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Top 5 Women's Wimbledon First Rounders Issues for Osaka, Kerber | TENNIS.com



See the entire women's seizure on our Wimbledon tournament page.


The drawing ceremony took place on Friday morning at Wimbledon, and some of the best women's players had certainly better luck than others when it came to which first round opponents they

Here are five first round women's games for to watch at Wimbledon this year:

[2] Naomi Osaka (JPN) vs. Yulia Putintseva (KAZ)

Osaka probably got the hardest first round match-up of all the best women in Yulia Putintseva. Putintseva not only beat Osaka in the only Wimbledon lead-up tournament she played – a 6-2, 6-3 second-round disturbance in Birmingham last week ̵

1; but Kazakhstan has actually won both their previous straight-set meetings, having beaten Japanese in the first round of the Australian open lead-up tournament in Hobart last year, even in straight sets, 6-3, 6-3.

Osaka lost number 1 to Ashleigh Barty this week after losing early in Birmingham and Barty goes all the way to the title. The No. 2-ranked Japanese has the chance to take No. 1 back for fourteen days together with No. 3 Karolina Pliskova, No. 4 Kiki Bertens and No. 6 Petra Kvitova.

Venus Williams (USA) vs. [Q] Cori "Coco" Gauff (USA)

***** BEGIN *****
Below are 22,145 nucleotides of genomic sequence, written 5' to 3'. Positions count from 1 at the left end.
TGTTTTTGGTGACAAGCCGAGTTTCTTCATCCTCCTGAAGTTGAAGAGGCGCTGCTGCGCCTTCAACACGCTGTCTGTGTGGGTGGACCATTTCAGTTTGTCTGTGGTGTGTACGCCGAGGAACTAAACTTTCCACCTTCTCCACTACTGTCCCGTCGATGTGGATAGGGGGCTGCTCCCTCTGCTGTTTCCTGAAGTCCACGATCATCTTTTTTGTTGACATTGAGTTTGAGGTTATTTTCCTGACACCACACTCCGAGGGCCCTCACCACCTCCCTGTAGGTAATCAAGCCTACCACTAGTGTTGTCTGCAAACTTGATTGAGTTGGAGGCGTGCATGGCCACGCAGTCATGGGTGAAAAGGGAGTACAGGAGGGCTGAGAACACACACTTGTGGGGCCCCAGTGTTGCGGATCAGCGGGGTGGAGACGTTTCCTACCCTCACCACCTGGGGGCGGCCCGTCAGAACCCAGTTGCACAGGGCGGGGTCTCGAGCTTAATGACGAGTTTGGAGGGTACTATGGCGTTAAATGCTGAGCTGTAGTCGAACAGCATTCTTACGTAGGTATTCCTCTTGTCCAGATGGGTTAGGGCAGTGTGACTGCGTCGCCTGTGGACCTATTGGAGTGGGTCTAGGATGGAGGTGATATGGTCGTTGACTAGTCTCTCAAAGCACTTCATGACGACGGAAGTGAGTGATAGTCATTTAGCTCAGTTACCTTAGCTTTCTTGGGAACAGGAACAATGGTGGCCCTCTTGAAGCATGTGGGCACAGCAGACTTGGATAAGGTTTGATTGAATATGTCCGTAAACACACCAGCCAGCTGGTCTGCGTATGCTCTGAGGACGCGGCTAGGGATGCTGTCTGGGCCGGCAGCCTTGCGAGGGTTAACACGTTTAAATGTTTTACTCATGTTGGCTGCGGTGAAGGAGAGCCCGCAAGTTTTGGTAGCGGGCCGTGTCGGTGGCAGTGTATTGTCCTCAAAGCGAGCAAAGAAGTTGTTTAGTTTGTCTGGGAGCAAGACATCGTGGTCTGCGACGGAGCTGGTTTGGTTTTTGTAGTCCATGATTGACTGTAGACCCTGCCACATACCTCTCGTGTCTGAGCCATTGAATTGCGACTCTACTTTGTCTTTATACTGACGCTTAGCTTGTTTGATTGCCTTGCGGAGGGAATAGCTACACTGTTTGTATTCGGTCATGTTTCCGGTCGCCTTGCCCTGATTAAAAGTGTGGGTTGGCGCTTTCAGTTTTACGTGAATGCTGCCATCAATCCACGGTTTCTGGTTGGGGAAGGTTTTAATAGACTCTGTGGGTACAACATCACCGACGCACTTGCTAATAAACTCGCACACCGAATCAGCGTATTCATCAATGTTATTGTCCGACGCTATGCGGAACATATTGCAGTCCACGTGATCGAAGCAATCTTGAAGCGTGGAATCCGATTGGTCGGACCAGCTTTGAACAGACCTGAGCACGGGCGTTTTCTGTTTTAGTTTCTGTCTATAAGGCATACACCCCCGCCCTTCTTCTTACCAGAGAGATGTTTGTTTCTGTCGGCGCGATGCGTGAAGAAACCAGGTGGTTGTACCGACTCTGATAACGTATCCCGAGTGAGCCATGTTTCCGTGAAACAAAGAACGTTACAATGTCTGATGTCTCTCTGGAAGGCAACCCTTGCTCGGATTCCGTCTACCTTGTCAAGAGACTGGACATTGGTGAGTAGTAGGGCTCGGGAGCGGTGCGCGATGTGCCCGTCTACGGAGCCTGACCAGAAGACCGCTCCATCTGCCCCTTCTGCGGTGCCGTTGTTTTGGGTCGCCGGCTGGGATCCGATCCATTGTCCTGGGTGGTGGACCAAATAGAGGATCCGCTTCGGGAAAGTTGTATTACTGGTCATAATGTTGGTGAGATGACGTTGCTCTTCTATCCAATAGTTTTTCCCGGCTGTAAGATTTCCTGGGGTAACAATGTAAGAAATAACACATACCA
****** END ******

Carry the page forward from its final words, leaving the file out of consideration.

In a generation-like struggle between a tennis legend and one of the sport's brightest prospects – as well as the youngest and oldest players in the women's draw 39-year-old Venus will take the 15-year-old Gauff in the first round. Venus is a five-hour champion in Wimbledon in 2000, 2001, 2005, 2007 and 2008, while Gauff-not even born until 2004 – made a small story himself this year and became the youngest player to qualify for the most important drawing of Wimbledon in Open Era.

Gauff is also the first 15-year-old to compete at Wimbledon since Laura Robson in 2009.

Before the draw, Gauff was told it would be "great" to play a Williams in the first round.

[5] Angelique Kerber (GER) v Tatjana Maria (GER)

Wimbledon is Kerber's best Grand Slam win not only the title in 2018, but it's the only Grand Slam she has been in more than one final, up to Serena Williams in 2016. But the No. 5 seed has not won a title since they conquered SW19 a year ago, and her opponent Tatjana Maria, a German-German, is quite a giant killer with four career winners in the top 10 players. In fact, one of these Top 10 winners initially came from Wimbledon a year ago over Elina Svitolina.

Maria beat Kerber in their only career meeting, even though it was 10 years ago on clay in Barcelona.

[6] Petra Kvitova (CZE) vs Ons Jabeur (TUN)

As Kerber, Kvitova's best Grand Slam is right here at Wimbledon. She is a two-time champion in 2011 and 2014. But she hasn't played since before the French open, an arm injury that keeps her out of Paris and the grass pitch.

To complicate the comeback, Jabeur is on a roll-fresh out of making the semi-finals at the Premier lead-up event in Eastbourne and beat Johanna Konta along the way, even though she had to retire before her semifinal with an ankle injury. The Tunisian has three career Top 10 wins as well.

A number of former # 1 & # 39; s have been trying to work their way back up in rankings this year, and Azarenka-a two-hour Australian open champion – is one of them. She broke back in the top 50 in February, her first time since becoming mother, and she was five points away from beating then no. 1 Osaka at Roland Garros. She opens towards Cornet, a former 11, and although the Belarussian has won all five of their previous meetings, three of their last four have gone three sets.



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